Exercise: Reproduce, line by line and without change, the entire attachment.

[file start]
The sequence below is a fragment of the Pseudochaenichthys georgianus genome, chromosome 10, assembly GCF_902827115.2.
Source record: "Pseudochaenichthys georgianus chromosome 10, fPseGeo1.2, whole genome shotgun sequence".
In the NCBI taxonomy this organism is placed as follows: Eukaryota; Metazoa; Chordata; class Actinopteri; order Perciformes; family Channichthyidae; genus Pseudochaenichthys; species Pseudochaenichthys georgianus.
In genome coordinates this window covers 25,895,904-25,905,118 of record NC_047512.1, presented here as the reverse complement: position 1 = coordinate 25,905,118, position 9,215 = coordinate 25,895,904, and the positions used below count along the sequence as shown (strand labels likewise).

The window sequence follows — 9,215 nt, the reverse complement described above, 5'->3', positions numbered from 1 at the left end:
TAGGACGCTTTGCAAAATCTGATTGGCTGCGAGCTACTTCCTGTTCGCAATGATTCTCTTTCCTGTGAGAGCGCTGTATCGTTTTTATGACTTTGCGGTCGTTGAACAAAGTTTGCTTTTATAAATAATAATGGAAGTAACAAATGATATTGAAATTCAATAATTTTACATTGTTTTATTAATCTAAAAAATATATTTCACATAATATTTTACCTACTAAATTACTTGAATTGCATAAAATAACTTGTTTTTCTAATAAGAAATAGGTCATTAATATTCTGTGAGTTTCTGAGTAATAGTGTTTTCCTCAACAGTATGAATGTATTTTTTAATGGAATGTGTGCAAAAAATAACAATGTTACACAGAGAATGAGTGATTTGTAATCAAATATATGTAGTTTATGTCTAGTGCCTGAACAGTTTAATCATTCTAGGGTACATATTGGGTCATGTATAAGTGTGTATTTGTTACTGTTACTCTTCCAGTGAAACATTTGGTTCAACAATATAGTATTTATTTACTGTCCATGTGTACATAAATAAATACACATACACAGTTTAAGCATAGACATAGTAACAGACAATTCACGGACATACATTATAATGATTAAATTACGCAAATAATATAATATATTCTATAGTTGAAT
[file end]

The sequence below is a fragment of the Pseudochaenichthys georgianus genome, chromosome 10, assembly GCF_902827115.2.
Source record: "Pseudochaenichthys georgianus chromosome 10, fPseGeo1.2, whole genome shotgun sequence".
In the NCBI taxonomy this organism is placed as follows: Eukaryota; Metazoa; Chordata; class Actinopteri; order Perciformes; family Channichthyidae; genus Pseudochaenichthys; species Pseudochaenichthys georgianus.
In genome coordinates this window covers 25,895,904-25,905,118 of record NC_047512.1, presented here as the reverse complement: position 1 = coordinate 25,905,118, position 9,215 = coordinate 25,895,904, and the positions used below count along the sequence as shown (strand labels likewise).

The window sequence follows — 9,215 nt, the reverse complement described above, 5'->3', positions numbered from 1 at the left end:
TAGGACGCTTTGCAAAATCTGATTGGCTGCGAGCTACTTCCTGTTCGCAATGATTCTCTTTCCTGTGAGAGCGCTGTATCGTTTTTATGACTTTGCGGTCGTTGAACAAAGTTTGCTTTTATAAATAATAATGGAAGTAACAAATGATATTGAAATTCAATAATTTTACATTGTTTTATTAATCTAAAAAATATATTTCACATAATATTTTACCTACTAAATTACTTGAATTGCATAAAATAACTTGTTTTTCTAATAAGAAATAGGTCATTAATATTCTGTGAGTTTCTGAGTAATAGTGTTTTCCTCAACAGTATGAATGTATTTTTTAATGGAATGTGTGCAAAAAATAACAATGTTACACAGAGAATGAGTGATTTGTAATCAAATATATGTAGTTTATGTCTAGTGCCTGAACAGTTTAATCATTCTAGGGTACATATTGGGTCATGTATAAGTGTGTATTTGTTACTGTTACTCTTCCAGTGAAACATTTGGTTCAACAATATAGTATTTATTTACTGTCCATGTGTACATAAATAAATACACATACACAGTTTAAGCATAGACATAGTAACAGACAATTCACGGACATACATTATAATGATTAAATTACGCAAATAATATAATATATTCTATAGTTGAAT